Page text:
A few months ago, as we entered the grounds of the Washington DC Temple, I saw a curious sight. A beautiful young girl was walking toward the temple, carrying a huge piece of artwork. It wasn’t framed; it was rolled up into a large roll. I wondered what the picture was, but soon put it out of my mind.
Clark dropped me off at the front door, and as I was waiting inside for him, the girl came into the temple. This time I noticed something that was even more curious than the artwork she was carrying. She was barefoot. She wasn’t carrying any shoes with her; she just didn’t have any. Now I was intrigued, but she walked past the recommend desk long before Clark arrived. I thought she had walked out of my life.
To my surprise, she was sitting across from the dressing room when I got there, waiting for the temple recorder to talk to her about the artwork. I sat down next to her and said, “You must have a story to tell.”
“What story?” she asked.
“Well,” I said, “you’re the first person I’ve ever seen walk into the temple with a piece of artwork, and you’re the first person I’ve ever seen walk into the temple barefoot. There has to be a story somewhere.”
She laughed. “They’re not connected,” she explained. She unrolled the artwork and showed me a lithograph of the Founding Fathers — a picture that was similar to a piece of artwork that was on the wall behind me. “I thought this would look nice hanging in the temple. Somebody is going to come out and talk to me about it in a minute.”
“What about your feet?” I asked.
She shrugged. “That’s easy. I didn’t know I was coming to the temple today, and the shoes I was wearing weren’t appropriate to wear to the temple. So I decided to come barefoot instead.”
At that moment we were interrupted by someone from the recorder’s office. She walked away with her artwork and I went in the dressing room to change clothes. I never saw her again. But I visualized her, walking barefoot across that huge parking lot. The ground was wet and probably cold from a recent rain. There were little rocks everywhere, and it must have been painful for her to walk over them, but she chose to endure the discomfort rather than to desecrate the temple with inappropriate shoes.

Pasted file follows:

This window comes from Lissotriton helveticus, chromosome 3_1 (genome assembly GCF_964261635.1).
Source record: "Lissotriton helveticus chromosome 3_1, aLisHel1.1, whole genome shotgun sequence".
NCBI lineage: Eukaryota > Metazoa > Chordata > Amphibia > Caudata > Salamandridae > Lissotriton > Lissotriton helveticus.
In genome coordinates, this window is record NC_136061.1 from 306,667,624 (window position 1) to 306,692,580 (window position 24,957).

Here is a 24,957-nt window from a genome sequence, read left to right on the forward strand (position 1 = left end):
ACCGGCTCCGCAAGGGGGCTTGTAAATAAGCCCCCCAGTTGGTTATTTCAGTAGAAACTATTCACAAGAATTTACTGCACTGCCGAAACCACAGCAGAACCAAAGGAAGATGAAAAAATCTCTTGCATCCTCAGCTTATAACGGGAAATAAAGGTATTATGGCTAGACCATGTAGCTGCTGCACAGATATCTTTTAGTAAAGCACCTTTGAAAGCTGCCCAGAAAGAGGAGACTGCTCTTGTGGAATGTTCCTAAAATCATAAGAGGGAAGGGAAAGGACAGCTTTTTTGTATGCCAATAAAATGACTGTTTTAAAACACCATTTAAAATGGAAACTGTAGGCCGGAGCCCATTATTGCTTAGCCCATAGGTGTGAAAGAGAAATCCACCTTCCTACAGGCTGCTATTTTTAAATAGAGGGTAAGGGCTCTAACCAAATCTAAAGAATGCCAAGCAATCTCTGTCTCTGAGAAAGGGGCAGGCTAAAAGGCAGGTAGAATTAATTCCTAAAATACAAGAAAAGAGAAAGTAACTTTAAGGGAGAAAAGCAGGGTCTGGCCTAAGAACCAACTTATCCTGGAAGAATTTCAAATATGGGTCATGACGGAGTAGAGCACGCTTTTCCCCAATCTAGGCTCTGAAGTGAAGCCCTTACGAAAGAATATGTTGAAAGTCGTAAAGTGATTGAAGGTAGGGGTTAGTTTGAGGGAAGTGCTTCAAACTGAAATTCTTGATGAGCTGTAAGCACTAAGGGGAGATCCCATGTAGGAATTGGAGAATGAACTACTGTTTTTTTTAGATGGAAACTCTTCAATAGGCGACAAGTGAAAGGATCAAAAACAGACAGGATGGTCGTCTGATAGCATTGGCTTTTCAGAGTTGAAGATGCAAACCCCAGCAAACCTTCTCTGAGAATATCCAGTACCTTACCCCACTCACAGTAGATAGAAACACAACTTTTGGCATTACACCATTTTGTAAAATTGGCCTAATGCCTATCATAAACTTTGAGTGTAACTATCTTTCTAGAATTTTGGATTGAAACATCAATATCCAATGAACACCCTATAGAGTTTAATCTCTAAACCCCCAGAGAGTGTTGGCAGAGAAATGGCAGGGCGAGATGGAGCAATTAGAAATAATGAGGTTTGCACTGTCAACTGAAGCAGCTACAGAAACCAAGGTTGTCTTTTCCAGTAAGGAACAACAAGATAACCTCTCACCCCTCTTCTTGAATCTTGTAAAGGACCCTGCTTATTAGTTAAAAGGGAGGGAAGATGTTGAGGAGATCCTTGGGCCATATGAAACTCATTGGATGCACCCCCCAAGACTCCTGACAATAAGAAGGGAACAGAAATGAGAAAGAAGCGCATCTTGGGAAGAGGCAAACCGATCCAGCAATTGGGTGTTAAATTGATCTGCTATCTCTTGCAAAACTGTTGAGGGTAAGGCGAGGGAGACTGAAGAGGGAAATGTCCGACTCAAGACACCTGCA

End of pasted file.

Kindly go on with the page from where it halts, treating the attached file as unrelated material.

As I walked into the dressing room, I heard the words: “Take off thy shoes, for the place where thou standest is holy ground.”1 At that moment, the words came alive for me and I understood — perhaps for the first time — exactly what a privilege it is to be allowed to enter the temple.
With that understanding came questions:
• How worthy am I to be here?
• Have I made the proper preparations to come to the temple?
• Am I as clean as I can be from the inside out?
From a superficial standpoint, the first question was easy. I had a temple recommend. I was worthy to enter the temple. But had the anticipation of attending the temple influenced my actions throughout the week? That would take some thinking about.
The second question was much harder. Had I really thought about the temple that day, other than making sure I ate lunch and took a pre-temple nap and was outside waiting on time for Clark to pick me up? Was arriving on time despite the rain and the Washington D.C. traffic my biggest consideration?